Subject: I have found a CD that I think you would enjoy
The Wind That Shakes the Barley
Genres: Folk, Children's Music
The Wind That Shakes the Barley, originally released in 1977 on eastern Kentucky's June Appal label, was one of the first all-hammer dulcimer albums in the United States. What it did was expose the most adventurous explora... more »
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The Wind That Shakes the Barley, originally released in 1977 on eastern Kentucky's June Appal label, was one of the first all-hammer dulcimer albums in the United States. What it did was expose the most adventurous explorations of the dulcimer up to that time. John McCutcheon, on this his second recording, established himself as one of the most eclectic musicians of the folk music revival. Already a well-known multi-instrumentalist, his expertise and imagination on the hammer dulcimer caused one French periodical to hail this recording as "a quantum leap in dulcimer playing." Since then, McCutcheon has released over twenty other albums of traditional and original music, award winning family recordings, instructional methods, books and, of course, other hammer dulcimer albums. Wind That Shakes the Barley, however, remains a classic recording and an essential part of the modern folk music library.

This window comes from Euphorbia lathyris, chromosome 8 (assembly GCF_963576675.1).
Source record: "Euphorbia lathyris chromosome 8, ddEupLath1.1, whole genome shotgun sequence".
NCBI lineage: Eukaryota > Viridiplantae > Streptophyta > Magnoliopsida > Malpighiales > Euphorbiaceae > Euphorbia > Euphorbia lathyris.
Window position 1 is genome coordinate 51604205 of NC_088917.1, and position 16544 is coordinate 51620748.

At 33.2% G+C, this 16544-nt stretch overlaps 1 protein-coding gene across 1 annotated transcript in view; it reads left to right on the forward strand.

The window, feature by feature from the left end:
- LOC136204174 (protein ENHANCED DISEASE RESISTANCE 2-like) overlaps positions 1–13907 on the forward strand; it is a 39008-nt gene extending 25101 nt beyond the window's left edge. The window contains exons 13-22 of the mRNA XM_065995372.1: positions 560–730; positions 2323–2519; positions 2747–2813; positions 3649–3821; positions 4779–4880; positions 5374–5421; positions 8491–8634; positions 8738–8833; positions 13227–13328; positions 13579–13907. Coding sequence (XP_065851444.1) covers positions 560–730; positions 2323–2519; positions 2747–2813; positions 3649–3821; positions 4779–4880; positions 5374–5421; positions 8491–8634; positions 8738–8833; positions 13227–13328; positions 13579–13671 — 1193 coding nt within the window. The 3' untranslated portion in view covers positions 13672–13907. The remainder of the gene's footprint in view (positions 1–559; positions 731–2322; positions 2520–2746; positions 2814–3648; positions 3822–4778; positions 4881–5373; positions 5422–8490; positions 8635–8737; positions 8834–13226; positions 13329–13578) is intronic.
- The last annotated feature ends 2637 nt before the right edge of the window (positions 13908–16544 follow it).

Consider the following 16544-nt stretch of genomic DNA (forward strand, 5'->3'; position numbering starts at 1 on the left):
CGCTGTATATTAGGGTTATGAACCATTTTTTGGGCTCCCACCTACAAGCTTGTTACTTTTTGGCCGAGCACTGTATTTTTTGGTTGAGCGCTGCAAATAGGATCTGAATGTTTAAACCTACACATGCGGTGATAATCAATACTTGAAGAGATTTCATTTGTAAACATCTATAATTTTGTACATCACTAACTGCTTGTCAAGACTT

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Great to have it back
C. Cummins | St. Gabriel, LA United States | 10/24/2000
(5 out of 5 stars)
"I saw John McCutcheon playing this music when this album came out. It was a magical experience. He was learning from the Carter Family at the time and played around locally where I lived. A must have for any fan of the hammer dulcimer and/or mountain music. He was so far ahead then, he sounds current now."
A Great Hammer Dulcimer Release
Brett Weiss | Olney, MD United States | 10/17/2000
(5 out of 5 stars)
"The Wind That Shakes The Barley is one of John McCutcheon's earliest recordings. It features some truly wonderful hammer dulcimer playing in imaginitive arrangements.A must listen."
Early Career Recording - Promise of Greatness
James H. Drury | Price, UT | 12/20/2007
(4 out of 5 stars)
"An early recording of hammer dulcimer music by an already master of the instrument moves this instrument out of the "ghetto" of folk, etc., and into the mainstream, whether the mainstream knew it or not. Irish music has always been popular, on guitar and fiddle. Hammer dulcimer has been relegated to background accompaniment, a member of the chorus. Not so in John's hands and heart. This is a front rank, solo instrument capable of incredible range and nuance when played by someone who knows where the music can go and where the instrument can take it. Worth every penny and each minute spent listening. Here, the sum is truly greater than the individual songs."